In the era of multipart docu-series, it’s nice to see a documentary film with multiple twists and turns and questions and theories all in a compact space of less than 100 minutes. From first-time feature filmmaker Zach Marion, Where She Lies (a title loaded with multiple meanings) concerns Peggy Phillips, who gave birth out of wedlock in Chattanogga, Tennessee circa 1962, after a married man sexually assaulted her. Her parents make it clear that if she wants to keep the baby (which she does), she could no longer live with them. After that baby girl’s birth, Peggy is told the child died, leaving Peggy heartbroken and her parents relieved. But on her death bed 33 years later, Peggy’s mother confesses that Peggy’s father arranged to have the baby adopted at birth and that she was, at the time, very much alive.
The case was fairly big news in Tennessee nearly 20 years ago, and director Marion explains that he stumbled upon it while doing research on another project. After exhuming the grave shortly after her mother’s death, as well as having the daughter (with a long criminal record) of a one-time neighbor come forward saying she was the the adopted child, Peggy had to give up on her search when she ran out of money in the mid-1990s. Recently, Marion offered to help her finally solve this mystery by getting the necessary tests, research and interviews done; in the process, the two became close friends. Where She Lies is not one of those docs where the filmmaker allows a certain amount of emotional distance between himself and his subject. Marion gets deeply involved and is on camera—either with his voice or physically—quite frequently, which is a practice I feel needs to be justified in order for me not to get annoyed by it. Thankfully, Marion is a calming force in his interactions with most people and is able to make a great deal of progress in this case.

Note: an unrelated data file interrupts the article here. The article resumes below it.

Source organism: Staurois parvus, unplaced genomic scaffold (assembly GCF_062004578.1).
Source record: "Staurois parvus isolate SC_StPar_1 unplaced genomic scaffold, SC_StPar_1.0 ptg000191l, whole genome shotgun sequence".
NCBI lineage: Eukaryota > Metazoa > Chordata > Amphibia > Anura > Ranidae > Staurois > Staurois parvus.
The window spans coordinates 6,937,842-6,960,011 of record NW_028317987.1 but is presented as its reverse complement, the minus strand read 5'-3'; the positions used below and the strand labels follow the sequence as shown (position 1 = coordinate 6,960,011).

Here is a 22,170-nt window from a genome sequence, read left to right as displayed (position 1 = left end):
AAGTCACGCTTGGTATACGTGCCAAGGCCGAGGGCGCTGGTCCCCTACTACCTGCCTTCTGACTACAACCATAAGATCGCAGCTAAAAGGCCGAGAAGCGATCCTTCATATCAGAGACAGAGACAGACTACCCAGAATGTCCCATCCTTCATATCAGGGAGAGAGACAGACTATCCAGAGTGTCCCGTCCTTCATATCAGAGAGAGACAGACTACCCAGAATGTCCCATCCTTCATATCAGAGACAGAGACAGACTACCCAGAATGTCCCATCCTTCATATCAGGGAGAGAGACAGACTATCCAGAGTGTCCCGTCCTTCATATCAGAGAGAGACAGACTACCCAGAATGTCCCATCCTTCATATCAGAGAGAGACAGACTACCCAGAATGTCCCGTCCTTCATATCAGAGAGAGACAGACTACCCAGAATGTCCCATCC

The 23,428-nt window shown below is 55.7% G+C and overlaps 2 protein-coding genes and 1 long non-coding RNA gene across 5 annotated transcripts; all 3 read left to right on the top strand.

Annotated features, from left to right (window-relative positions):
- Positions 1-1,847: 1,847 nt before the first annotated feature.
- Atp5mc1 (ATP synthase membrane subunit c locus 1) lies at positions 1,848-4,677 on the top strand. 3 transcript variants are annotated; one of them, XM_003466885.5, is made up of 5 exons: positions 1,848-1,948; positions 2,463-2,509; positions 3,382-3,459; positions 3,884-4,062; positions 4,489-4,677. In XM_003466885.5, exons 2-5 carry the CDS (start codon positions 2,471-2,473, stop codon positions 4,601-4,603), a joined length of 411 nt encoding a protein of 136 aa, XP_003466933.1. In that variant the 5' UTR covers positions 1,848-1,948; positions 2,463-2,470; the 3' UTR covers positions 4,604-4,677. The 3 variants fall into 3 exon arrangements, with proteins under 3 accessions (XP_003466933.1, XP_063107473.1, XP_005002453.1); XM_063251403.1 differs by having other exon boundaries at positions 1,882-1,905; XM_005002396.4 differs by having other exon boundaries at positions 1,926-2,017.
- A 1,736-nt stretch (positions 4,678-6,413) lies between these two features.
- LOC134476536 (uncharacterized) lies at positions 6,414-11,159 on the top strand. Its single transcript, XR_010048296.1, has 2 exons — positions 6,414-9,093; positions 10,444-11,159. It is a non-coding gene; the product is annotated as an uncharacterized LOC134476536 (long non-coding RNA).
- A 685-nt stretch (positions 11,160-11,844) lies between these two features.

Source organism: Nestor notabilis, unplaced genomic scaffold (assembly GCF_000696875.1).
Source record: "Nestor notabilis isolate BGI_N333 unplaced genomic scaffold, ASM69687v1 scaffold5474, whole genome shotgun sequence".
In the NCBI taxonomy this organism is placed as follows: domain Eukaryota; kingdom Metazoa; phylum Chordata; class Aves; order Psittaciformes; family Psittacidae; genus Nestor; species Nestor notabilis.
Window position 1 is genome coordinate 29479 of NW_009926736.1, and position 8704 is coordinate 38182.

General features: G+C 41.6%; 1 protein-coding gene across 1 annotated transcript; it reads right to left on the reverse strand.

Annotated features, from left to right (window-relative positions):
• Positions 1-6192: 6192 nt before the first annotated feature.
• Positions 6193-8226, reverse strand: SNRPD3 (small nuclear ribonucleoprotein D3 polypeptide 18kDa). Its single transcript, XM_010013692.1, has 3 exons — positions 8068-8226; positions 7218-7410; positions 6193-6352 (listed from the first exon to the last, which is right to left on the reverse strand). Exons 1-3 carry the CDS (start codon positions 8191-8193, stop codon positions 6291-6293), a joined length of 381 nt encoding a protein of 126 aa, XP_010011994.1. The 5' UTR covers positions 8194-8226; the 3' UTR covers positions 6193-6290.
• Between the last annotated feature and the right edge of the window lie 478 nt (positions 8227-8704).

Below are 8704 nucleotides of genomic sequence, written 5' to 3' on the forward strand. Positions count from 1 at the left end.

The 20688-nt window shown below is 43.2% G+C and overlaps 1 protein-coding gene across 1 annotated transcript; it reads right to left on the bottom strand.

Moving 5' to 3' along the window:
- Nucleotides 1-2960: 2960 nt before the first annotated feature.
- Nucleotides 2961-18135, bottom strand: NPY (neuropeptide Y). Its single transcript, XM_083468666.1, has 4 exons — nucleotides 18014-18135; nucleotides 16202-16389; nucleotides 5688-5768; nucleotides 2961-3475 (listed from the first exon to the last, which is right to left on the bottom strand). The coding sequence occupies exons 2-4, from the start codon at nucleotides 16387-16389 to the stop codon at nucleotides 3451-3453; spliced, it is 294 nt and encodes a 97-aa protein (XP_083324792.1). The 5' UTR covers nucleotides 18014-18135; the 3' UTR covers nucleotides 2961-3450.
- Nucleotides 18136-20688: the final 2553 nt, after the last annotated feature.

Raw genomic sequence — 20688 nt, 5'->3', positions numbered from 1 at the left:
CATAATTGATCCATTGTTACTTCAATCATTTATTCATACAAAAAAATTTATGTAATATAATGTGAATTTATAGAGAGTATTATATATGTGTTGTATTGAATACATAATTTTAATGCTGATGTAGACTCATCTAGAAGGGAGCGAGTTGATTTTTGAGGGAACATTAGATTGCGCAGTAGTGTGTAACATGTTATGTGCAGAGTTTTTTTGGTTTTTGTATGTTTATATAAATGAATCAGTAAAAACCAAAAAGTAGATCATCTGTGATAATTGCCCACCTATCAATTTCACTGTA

As mentioned, this is a story that doesn’t progress in anything resembling a straight line. Some promising leads go nowhere or prove the opposite of what they thought would be discovered. Some of the personal testimony—most of it involving second-hand accounts of conversations—is not reliable. The 50-something-year-old, drug addict, ex-con “daughter” is probably the most colorful character in the film and shockingly also the least trustworthy. But what many of the interviews, especially those with friends and family, reveal about this portion of the population is that they often believe what their gut tells them rather than what facts and science do. As charming as that can be at times, it’s not only frustrating when dealing with a fact-finding mission, but it’s frustrating to think that this way of thinking has been steering the nation for the last four years.
I won’t reveal any of the big moments in Where She Lies, but nothing quite lands where I thought it would, and anytime a filmmaker can guide me through an unpredictable story, I’m on board. What filmmaker Marion may lack in a unique visual style, he more than makes up for with empathetic interviews and a real sense of taking care of his subjects to the point where it doesn’t feel like he’s simply squeezing them for information. I especially enjoy his behavior when he’s conversing with someone he doesn’t entirely believe. I wish I had that amount of patience sometimes. Early on, Peggy tells a childhood story of receiving the gift of a puzzle from her parents, one she cut to shreds with scissors to make the pieces come together, because she needed everything to fit. The metaphor is a bit on the nose, but I’ll allow it because Marion’s terrific storytelling carries the day.
The film will be available November 10 to purchase and rent on VOD.
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